Emma Smith takes as her starting point that Shakespeare is hedged about with distorting and distancing reverence, and this she is determined to clear away: “His work is revered: quoted, performed, graded, subsidized, parodied . . . Shakespeare is a cultural gatekeeper, politely honoured rather than robustly challenged.” Her own robust challenge has two components. First, there is a determination to avoid the language of the academy. So, for example, Lorenzo in The Merchant of Venice is Jessica’s “nogoodnik” lover; in Much Ado About Nothing Don John’s “first attempt to screw Claudio over at the ball fails”; in Fletcher’s riposte to The Taming of the Shrew, The Tamer Tamed, his rewriting of Bianca is “a woke reboot of Shakespeare’s ditsy kid sister”. Some readers will enjoy this very chosen register. Others will see it differently—perhaps, most of all, those whose speech it imitates. And it is worth noting that, when the discussion becomes at all technical, the mandarin language of academe returns in full force, as in this account of what happens at the end of Othello: “Thus the play, and its main character, ends on a fissure, an incompatible religious and ethnic split played out on the impossible identity of its central protagonist, who is destroyed by its unbearable cognitive dissonance.” This, I am told, is not how the young speak in Brixton. The language of the ivory tower is easy to denounce, harder to escape.

Second, there is a contention that Shakespeare is, as Smith puts it, “gappy”, “incomplete, woven of what’s said and what’s unsaid, with holes in between”: “Gappiness is Shakespeare’s dominant and defining characteristic. And ambiguity is the oxygen of these works, making them alive in unpredictable and changing ways.” Often, when in pursuit of this clue to the Shakespearean labyrinth, Smith comes up with some arresting insights. There is much in this book in the way of sharp, fresh, particular observation for even seasoned Shakespearean critics to enjoy.

Yet surely it needs no professor, come from Oxford, to tell us that Shakespeare is ambiguous? The ambiguity of Shakespeare has been a commonplace of Shakespearean criticism since the 18th century. Smith tilts at the received idea of Shakespeare as the poet of a general human nature, but it is worth remembering that the most trenchant exponent of that view—Samuel Johnson—was also a critic acutely alive to the discontinuities (or gaps, if you will) in Shakespeare’s work. There is no necessary incompatibility between a vision of Shakespeare which is alive to the chasms and conflicts in his plays, and a vision of Shakespeare which also recognises that, in a way which none of his contemporaries managed, he seems to have addressed perennial features of the human condition.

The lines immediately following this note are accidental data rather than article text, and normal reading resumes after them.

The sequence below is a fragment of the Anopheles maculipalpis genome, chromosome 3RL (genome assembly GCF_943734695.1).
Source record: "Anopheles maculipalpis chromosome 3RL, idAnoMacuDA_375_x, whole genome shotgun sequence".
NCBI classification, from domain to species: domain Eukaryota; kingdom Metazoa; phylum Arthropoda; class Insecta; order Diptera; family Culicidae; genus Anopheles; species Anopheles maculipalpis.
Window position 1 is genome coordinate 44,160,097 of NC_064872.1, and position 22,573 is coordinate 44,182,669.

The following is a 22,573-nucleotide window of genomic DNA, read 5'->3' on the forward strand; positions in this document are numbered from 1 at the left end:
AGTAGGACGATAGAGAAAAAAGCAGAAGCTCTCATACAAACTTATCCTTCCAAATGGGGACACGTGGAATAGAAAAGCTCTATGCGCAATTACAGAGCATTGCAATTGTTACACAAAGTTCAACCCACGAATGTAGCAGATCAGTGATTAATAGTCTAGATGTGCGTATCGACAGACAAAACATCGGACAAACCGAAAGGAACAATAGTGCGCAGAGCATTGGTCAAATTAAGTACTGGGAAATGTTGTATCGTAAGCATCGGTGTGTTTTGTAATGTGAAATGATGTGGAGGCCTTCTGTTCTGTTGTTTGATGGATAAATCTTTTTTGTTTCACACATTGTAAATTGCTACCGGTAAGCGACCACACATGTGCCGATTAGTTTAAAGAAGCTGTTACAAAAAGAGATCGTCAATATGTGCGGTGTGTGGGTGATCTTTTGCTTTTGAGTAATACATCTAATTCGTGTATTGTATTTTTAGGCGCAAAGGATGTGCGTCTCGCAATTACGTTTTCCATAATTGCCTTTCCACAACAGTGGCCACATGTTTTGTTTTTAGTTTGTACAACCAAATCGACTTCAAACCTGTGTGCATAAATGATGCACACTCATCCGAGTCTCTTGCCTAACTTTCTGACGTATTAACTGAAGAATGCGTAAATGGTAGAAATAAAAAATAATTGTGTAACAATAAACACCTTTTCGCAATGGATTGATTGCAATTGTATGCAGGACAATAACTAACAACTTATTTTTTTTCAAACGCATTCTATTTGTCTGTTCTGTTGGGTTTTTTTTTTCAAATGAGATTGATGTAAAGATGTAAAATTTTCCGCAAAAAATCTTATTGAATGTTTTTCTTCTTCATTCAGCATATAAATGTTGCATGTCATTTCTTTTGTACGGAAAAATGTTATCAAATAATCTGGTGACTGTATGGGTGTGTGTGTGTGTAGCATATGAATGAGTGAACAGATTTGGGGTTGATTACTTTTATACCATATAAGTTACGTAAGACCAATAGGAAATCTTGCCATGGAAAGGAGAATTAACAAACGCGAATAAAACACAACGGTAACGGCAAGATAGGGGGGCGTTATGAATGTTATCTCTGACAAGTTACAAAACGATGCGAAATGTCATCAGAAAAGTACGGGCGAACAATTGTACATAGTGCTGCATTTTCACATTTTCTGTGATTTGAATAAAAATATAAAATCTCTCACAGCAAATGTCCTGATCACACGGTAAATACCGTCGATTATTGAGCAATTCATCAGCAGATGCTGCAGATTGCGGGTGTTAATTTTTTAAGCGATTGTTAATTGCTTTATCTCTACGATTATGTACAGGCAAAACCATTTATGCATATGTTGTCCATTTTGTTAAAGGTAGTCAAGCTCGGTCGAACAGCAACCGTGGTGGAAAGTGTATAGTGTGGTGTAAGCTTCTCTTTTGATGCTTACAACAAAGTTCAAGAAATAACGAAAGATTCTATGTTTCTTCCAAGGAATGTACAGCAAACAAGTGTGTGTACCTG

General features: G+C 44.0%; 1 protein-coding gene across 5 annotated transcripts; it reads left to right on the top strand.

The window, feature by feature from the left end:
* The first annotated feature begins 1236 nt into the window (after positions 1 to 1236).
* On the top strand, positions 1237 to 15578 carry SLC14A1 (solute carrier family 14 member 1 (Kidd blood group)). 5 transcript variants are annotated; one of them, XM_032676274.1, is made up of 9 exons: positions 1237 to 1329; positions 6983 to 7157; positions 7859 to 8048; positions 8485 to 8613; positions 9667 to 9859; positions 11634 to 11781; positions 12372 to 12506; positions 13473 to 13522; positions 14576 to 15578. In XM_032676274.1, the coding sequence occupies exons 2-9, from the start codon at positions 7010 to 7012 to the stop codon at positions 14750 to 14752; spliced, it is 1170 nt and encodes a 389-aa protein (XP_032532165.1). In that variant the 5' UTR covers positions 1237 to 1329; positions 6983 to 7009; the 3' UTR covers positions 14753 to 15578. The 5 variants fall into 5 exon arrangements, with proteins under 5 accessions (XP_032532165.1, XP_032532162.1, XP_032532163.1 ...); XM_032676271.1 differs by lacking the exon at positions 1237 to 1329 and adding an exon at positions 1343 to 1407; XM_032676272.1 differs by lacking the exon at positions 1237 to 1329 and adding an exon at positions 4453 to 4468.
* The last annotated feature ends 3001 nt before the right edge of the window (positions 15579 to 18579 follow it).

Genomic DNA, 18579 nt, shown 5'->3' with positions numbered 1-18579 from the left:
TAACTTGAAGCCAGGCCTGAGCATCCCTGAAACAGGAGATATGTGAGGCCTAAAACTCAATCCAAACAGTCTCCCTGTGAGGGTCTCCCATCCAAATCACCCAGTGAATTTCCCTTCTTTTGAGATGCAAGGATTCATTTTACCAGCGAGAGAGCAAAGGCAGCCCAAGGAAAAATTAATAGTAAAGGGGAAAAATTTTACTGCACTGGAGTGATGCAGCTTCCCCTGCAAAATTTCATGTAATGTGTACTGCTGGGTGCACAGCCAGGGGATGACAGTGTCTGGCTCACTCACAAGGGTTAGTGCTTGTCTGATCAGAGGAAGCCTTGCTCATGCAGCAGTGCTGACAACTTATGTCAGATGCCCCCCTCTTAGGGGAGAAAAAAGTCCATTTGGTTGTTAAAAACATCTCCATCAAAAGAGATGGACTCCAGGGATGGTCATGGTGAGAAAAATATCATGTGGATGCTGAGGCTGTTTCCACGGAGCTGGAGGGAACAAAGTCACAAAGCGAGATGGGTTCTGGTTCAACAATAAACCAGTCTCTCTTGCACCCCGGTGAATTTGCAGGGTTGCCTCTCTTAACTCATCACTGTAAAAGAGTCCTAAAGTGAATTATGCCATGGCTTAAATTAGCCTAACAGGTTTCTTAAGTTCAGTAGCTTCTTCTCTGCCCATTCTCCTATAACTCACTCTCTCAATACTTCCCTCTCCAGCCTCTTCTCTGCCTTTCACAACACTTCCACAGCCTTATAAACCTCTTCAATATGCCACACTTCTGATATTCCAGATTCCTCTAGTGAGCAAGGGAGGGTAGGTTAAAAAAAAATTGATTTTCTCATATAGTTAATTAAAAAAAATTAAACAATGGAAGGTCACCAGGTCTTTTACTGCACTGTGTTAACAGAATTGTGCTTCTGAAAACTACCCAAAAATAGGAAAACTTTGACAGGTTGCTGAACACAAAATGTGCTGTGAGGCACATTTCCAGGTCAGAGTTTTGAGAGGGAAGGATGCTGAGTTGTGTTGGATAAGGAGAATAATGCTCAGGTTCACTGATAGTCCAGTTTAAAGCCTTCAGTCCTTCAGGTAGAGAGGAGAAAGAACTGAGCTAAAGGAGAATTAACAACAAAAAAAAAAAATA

It is often assumed—wrongly—that recognising Shakespeare as a poet of general human nature means also subscribing to the view that Shakespeare lays down the law about human nature. But it is perfectly possible to reconcile a Shakespeare who is questioning and sceptical, in the form that Smith admires, with a Shakespeare whose imagination allowed him in some way to escape the temporal restrictions which so firmly held all the other dramatists of the early modern theatre. Indeed, Smith seems to be pointing towards such a figure when she explains that she intends to reveal a playwright “more questioning and ambiguous, more specific to the historical circumstances of his own time, more unexpectedly relevant to ours”.

However, although This is Shakespeare is committed to describing and celebrating a Shakespeare who poses questions rather than supplying answers, in some cases—where the available answers chime with modern liberal preferences, as in her spirited account of A Midsummer Nights Dream—Smith supplants the questioning Shakespeare with a strange changeling, the “right-on” Shakespeare, a celebrant of the unconventional in all its forms. Not always so “gappy” then.


This is Shakespeare
By Emma Smith
Pelican, 368pp, £20